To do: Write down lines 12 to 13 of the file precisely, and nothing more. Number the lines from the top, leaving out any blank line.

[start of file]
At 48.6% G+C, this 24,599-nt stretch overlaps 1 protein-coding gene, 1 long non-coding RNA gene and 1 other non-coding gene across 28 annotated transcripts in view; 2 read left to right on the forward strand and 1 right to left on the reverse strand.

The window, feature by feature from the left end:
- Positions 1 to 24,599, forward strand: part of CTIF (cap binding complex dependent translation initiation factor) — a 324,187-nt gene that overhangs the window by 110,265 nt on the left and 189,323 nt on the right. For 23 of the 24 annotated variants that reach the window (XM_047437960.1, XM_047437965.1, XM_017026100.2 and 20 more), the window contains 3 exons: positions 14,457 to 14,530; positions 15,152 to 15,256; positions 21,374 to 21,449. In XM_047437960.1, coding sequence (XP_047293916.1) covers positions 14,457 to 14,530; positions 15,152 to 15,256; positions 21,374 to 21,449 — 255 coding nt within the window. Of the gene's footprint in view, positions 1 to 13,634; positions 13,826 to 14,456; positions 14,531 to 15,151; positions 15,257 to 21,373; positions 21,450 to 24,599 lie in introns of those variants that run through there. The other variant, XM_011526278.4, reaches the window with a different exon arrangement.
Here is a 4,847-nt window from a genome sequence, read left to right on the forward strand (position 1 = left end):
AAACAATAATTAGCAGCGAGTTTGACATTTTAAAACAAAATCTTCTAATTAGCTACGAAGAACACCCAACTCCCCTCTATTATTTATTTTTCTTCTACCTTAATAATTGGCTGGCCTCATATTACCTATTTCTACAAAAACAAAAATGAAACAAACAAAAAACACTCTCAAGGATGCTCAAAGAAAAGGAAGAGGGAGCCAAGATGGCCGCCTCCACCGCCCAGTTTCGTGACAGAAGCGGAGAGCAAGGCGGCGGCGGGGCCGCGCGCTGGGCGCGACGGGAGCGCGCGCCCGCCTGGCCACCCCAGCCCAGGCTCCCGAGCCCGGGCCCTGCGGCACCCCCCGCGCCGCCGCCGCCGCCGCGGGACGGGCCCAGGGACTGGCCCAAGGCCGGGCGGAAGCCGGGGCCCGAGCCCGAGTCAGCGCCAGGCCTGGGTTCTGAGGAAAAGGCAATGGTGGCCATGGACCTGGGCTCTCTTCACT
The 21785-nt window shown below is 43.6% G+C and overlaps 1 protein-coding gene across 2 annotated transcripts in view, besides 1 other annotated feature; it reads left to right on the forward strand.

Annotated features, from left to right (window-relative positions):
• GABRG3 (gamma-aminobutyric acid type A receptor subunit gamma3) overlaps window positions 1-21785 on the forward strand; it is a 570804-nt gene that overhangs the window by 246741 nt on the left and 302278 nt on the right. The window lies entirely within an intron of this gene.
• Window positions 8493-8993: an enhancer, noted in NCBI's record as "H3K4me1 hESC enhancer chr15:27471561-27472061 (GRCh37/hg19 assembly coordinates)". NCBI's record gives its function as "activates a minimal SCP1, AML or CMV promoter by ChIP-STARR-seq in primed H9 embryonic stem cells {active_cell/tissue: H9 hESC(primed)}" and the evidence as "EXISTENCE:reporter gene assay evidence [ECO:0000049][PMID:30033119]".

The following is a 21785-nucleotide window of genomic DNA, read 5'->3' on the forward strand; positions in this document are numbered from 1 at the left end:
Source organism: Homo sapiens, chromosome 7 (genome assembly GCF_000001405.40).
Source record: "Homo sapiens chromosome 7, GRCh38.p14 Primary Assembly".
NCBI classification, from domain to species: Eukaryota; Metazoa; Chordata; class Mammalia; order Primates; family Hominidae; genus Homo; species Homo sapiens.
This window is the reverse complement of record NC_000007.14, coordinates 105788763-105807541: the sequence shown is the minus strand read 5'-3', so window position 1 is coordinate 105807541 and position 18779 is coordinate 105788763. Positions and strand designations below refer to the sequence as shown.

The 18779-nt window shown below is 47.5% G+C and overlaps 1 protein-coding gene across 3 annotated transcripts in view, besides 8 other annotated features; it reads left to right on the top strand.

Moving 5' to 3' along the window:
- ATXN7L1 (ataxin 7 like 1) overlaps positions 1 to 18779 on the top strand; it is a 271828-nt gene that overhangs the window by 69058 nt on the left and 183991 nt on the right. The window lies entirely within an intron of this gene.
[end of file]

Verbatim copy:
Source record: "Homo sapiens chromosome 7, GRCh38.p14 Primary Assembly".
NCBI classification, from domain to species: Eukaryota; Metazoa; Chordata; class Mammalia; order Primates; family Hominidae; genus Homo; species Homo sapiens.